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chmod(1) [bsd man page]

CHMOD(1)						      General Commands Manual							  CHMOD(1)

NAME
chmod - change mode SYNOPSIS
chmod [ -Rf ] mode file ... DESCRIPTION
The mode of each named file is changed according to mode, which may be absolute or symbolic. An absolute mode is an octal number con- structed from the OR of the following modes: 4000 set user ID on execution 2000 set group ID on execution 1000 sticky bit, see chmod(2) 0400 read by owner 0200 write by owner 0100 execute (search in directory) by owner 0070 read, write, execute (search) by group 0007 read, write, execute (search) by others A symbolic mode has the form: [who] op permission [op permission] ... The who part is a combination of the letters u (for user's permissions), g (group) and o (other). The letter a stands for all, or ugo. If who is omitted, the default is a but the setting of the file creation mask (see umask(2)) is taken into account. Op can be + to add permission to the file's mode, - to take away permission and = to assign permission absolutely (all other bits will be reset). Permission is any combination of the letters r (read), w (write), x (execute), X (set execute only if file is a directory or some other execute bit is set), s (set owner or group id) and t (save text - sticky). Letters u, g, or o indicate that permission is to be taken from the current mode. Omitting permission is only useful with = to take away all permissions. When the -R option is given, chmod recursively descends its directory arguments setting the mode for each file as described above. When symbolic links are encountered, their mode is not changed and they are not traversed. If the -f option is given, chmod will not complain if it fails to change the mode on a file. EXAMPLES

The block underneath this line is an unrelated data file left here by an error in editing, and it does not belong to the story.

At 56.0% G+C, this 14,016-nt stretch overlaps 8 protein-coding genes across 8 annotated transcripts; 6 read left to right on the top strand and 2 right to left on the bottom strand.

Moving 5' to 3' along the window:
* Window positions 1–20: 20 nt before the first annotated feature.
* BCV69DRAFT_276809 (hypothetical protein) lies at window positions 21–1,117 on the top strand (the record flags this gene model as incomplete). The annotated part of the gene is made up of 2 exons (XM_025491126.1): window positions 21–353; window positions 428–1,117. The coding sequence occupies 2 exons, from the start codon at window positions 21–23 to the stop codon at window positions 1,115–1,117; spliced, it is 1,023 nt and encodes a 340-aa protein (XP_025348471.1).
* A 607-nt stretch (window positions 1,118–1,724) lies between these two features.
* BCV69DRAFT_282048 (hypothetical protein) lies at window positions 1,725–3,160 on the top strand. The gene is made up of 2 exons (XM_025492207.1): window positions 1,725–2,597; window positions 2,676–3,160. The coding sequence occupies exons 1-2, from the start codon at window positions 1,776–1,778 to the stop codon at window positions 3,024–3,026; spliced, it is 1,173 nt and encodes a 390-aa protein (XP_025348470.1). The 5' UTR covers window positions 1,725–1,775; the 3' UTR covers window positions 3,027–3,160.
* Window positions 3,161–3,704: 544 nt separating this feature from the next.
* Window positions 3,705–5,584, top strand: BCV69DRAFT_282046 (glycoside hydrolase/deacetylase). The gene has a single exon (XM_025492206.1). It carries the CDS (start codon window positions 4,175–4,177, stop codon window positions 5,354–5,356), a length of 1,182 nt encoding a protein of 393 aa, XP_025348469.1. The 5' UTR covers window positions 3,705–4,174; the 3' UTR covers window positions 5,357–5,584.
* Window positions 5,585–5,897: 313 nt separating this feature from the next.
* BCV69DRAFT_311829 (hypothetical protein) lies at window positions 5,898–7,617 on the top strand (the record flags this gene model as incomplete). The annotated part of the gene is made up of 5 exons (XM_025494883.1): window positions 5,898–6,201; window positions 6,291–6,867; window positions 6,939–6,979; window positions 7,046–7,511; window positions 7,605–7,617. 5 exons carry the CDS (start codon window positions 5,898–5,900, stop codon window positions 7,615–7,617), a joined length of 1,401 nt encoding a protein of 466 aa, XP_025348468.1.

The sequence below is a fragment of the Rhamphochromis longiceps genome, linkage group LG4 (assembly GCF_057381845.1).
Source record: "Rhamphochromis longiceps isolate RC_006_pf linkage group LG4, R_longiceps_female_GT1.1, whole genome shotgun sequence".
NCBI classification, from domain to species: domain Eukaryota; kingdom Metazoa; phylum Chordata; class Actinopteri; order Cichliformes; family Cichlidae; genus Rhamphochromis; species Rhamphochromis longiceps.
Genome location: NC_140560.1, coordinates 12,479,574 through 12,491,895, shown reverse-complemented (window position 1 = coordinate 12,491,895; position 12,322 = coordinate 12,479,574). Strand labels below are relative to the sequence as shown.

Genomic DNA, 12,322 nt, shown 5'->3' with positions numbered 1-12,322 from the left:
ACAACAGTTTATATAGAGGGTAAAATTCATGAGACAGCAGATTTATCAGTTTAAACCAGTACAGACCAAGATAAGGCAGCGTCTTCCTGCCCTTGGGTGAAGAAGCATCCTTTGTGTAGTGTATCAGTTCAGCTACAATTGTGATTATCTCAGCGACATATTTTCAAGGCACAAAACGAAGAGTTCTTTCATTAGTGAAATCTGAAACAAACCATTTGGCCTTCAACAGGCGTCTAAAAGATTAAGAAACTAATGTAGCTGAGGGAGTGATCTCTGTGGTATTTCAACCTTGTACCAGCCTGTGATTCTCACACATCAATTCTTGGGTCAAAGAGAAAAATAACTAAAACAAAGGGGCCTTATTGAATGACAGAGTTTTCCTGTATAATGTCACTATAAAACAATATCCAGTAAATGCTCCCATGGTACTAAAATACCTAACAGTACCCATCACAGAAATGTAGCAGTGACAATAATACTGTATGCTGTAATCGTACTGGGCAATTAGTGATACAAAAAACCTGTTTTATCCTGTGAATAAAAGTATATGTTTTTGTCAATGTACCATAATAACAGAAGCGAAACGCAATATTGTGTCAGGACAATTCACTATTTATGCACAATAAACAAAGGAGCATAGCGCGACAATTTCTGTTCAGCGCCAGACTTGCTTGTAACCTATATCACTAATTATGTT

The first example denies write permission to others, the second makes a file executable by all if it is executable by anyone: chmod o-w file chmod +X file Multiple symbolic modes separated by commas may be given. Operations are performed in the order specified. The letter s is only useful with u or g. Only the owner of a file (or the super-user) may change its mode. SEE ALSO
ls(1), chmod(2), stat(2), umask(2), chown(8) 7th Edition May 22, 1986 CHMOD(1)

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chmod(1)						      General Commands Manual							  chmod(1)

NAME
chmod - change file mode access permissions SYNOPSIS
symbolic_mode_list file ... Obsolescent form numeric_mode file ... DESCRIPTION